Today, I’m thrilled to feature recently published books from Peachtree Publishing in anticipation of Multicultural Children’s Book Day coming up on January 31, 2021. This is my diverse book review post that I will be featuring for our celebration and adding to our 2021 Giant Linky.
I’m starting with an Unboxing Video where I visit old friends and meet new ones!
Great Diverse Books from Peachtree Publishing
Going Down Home with Daddy by Kelly Starling Lyons, illustrated by Daniel Minter
This was one of my favorite picture books of 2019. In that post, I wrote, “There aren’t enough books with diversity that simply celebrate everyday life, exposing both cultural differences, but more importantly, sameness. For this family reunion, Kelly Starling Lyons shares the road trip down to the grandparents in the south. The importance of family is a theme that everyone can relate to, but so too is the celebration of their family history as people stolen from Africa who fought Jim Crow oppression, and made their dreams a reality. It’s this farm that grows cotton that has gone full circle from enslavement to entrepreneurship. It’s this family that has not just survived but thrived. It is a reminder of the bonds of family and the strength that it gives.” [picture book, ages 4 and up]
William Still and His Freedom Stories: The Father of the Underground Railroad by Don Tate
This is the story of an extraordinary man, William Still, the father of the underground railroad and a coal entrepreneur who spent his life helping freedom seekers and recording their stories. He is a hidden figure in U. S. history and Don Tate brings his story to the fore, a step in rectifying the centering of Underground Railroad heroes around white abolitionists.
During the 1700s, Levin and Sidney Steel were enslaved in Maryland. At this time, Black people were free in the North but enslaved by whites in the South. Their youngest son, William, grew up hearing stories of his family’s escape from enslavement as well as his siblings who were still enslaved. As a young boy, he helped an escaped enslaved man find safety from his persecutors. William persisted to get an education and worked for an Anti-Slavery Society in Pennsylvania. It was his work here where he collected stories of those who recently found freedom. These stories, including one of his own brothers, became a book to reunite families torn about by slavery and preserve their stories. As the father of the underground railroad, William Still’s story belongs side-by-side in the annals of history alongside Harriet Tubman.
I’ve added this to my post, 5th Grade Enslavement Unit. [picture book biography, ages 6 and up]
Feast of Peas by Kashmira Sheth, illustrated by Jeffrey Ebbeler
I have this picture book on my list of Picture Books set in Asia or about Asian-Americans. It’s a story for every avid gardener waiting impatiently for his or her favorite crop to ripen. This is also a story of friendship, forgiveness, and a mutual love of peas!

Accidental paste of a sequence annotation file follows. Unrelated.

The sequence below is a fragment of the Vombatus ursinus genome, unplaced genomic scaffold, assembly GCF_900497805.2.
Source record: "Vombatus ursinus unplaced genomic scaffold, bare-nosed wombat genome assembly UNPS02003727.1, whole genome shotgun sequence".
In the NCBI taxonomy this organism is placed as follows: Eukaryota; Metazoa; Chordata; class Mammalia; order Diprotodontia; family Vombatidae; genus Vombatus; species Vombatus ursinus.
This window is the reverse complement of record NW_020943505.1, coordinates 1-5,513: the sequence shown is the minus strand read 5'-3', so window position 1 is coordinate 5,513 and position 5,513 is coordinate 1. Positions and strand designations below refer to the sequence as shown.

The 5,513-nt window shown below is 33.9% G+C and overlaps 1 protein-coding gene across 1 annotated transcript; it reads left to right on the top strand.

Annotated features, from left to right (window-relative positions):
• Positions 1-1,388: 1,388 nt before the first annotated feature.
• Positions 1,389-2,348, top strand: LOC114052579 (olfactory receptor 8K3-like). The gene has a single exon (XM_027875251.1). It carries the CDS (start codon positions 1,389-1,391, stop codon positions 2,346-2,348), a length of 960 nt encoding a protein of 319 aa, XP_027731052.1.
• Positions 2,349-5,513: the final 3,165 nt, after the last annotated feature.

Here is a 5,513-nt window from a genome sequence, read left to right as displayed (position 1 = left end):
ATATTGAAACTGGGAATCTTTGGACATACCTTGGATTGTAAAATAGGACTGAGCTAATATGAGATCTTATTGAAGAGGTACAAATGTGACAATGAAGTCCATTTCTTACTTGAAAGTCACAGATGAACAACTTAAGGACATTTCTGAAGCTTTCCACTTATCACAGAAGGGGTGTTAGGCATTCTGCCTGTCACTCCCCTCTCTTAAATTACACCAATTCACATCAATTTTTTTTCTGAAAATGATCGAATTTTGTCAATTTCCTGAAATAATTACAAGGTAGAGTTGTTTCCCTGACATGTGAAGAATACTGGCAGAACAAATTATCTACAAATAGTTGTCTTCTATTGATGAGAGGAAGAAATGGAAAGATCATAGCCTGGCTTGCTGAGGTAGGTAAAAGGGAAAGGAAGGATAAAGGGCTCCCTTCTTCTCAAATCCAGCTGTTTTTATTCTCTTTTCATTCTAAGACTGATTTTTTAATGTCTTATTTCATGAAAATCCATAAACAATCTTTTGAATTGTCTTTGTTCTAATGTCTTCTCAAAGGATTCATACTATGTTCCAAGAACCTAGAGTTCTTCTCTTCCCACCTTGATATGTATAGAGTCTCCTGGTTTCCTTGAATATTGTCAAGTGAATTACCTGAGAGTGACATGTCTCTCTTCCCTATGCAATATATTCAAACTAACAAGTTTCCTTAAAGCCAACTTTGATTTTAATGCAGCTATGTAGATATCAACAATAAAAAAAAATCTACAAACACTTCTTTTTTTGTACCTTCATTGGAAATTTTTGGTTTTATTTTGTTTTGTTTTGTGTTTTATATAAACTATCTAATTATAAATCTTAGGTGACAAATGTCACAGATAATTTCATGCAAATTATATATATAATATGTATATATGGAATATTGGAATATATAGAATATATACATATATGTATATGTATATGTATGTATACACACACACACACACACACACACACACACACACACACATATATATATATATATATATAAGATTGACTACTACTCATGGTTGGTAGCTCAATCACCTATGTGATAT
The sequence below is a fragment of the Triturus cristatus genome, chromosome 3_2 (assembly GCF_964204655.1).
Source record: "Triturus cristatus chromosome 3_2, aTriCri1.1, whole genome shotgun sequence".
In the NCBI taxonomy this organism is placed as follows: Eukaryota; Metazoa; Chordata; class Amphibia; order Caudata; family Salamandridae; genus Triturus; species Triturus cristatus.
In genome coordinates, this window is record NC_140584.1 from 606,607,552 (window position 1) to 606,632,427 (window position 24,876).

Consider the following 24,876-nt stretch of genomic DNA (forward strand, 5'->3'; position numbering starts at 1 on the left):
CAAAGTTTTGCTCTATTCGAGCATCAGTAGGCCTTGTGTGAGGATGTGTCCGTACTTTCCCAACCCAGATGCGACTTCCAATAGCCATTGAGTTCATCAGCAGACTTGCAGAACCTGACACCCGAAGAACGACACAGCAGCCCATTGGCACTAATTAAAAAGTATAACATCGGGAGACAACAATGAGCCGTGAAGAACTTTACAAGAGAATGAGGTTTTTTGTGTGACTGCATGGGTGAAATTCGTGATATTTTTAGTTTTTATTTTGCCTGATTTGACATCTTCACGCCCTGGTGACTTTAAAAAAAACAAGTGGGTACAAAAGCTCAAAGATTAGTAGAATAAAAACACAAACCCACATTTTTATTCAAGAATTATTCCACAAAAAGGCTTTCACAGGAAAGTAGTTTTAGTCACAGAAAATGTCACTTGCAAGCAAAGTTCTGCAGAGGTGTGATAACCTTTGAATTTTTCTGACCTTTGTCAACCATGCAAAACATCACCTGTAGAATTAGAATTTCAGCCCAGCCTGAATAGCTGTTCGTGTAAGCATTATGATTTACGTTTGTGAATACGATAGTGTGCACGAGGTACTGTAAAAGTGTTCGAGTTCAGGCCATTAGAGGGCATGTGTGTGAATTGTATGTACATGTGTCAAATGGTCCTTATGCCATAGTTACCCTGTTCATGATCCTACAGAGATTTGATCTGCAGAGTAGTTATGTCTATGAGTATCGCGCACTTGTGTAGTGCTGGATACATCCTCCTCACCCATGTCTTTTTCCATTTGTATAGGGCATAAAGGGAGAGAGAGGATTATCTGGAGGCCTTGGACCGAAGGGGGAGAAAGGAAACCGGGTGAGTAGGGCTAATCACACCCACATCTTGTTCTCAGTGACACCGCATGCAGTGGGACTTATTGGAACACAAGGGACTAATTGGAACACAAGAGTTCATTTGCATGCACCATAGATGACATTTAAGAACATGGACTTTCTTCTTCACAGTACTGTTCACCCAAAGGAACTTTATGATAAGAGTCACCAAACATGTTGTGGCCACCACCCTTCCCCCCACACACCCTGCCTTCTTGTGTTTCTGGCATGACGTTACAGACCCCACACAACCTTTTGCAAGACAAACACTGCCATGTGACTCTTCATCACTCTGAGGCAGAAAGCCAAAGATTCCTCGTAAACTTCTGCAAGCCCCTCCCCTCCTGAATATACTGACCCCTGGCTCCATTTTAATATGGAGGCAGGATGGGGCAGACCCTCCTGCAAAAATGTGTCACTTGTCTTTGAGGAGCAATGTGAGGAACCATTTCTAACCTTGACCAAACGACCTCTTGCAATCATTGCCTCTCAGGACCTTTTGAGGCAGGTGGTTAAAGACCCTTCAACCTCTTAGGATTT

Every morning, Jiva works in his garden until the sun turns as red as a bride’s sari. He plants peas and other vegetables in the vegetable patch and waits for them to grow. But each time Jiva is ready to pick the peas for his feast, they’re already gone. What has happened? This original story set in India features a deliciously amusing mystery about gardening, anticipation, hard work, and generosity. [picture book, ages 4 and up]
Lali’s Feather by Farhana Zia, illustrated by Stephanie Fizer Coleman
Lali’s Feather is part of my Top 10: Best South Asian American Children’s Books (ages 2-14).
Clever Lali! When she discovers a feather, she finds all kinds of creative uses for the plain feather that the other birds underestimated. When her feather is lost to the wind, her bird friends help her to retrieve it. What will happen next when she finds a button?! This is a great picture book about ingenuity and using your imagination. [picture book, ages 4 and up]
King & Kayla and the Case of the Unhappy Neighbor by Dori Hillestad Butler, illustrated by Nancy Meyers
Someone made a mess in the neighbor’s yard and Thor is getting blamed. But can a puppy knock down a heavy trash can? King & Kayla are on the case to clear the dog’s good name. It turns out that there are other animals that ransack trashcans late at night. This is a gentle mystery series featuring a winning pair of dog and human perfect for newly independent readers. It’s featured on my Updated with #OwnVoices: New DIVERSITY Early Chapter Books list. [early chapter book, ages 7 and up]
Nina Soni: Former Best Friend by Kashmire Sheth, illustrated by Jenn Kocsmiersky
Nina Soni is an Indian-American girl grappling with friendship issues, a science project, and her little sister’s birthday party. She thinks her best friend Jay is mad at her because they aren’t spending time together. But when the entertainment for the party, a magician, can’t make the party, Nina and Jay use science to devise magic tricks of their own.
I love the vivid depictions of Indian cuisine and Hindi phrases sprinkled throughout to bring readers into the daily lives of an Indian-American family. Nina is a relatable character who captures your heart. Perfect for fans of Clementine, Jasmine Toguchi, Yasmin!, Lola Levine, and Ivy and Bean. [chapter book, ages 6 and up]
p.s. Related posts:
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BEST #OWNVOICES CHILDREN’S BOOKS: My Favorite Diversity Books for Kids Ages 1-12 is a book that I created to highlight books written by authors who share the same marginalized identity as the characters in their books.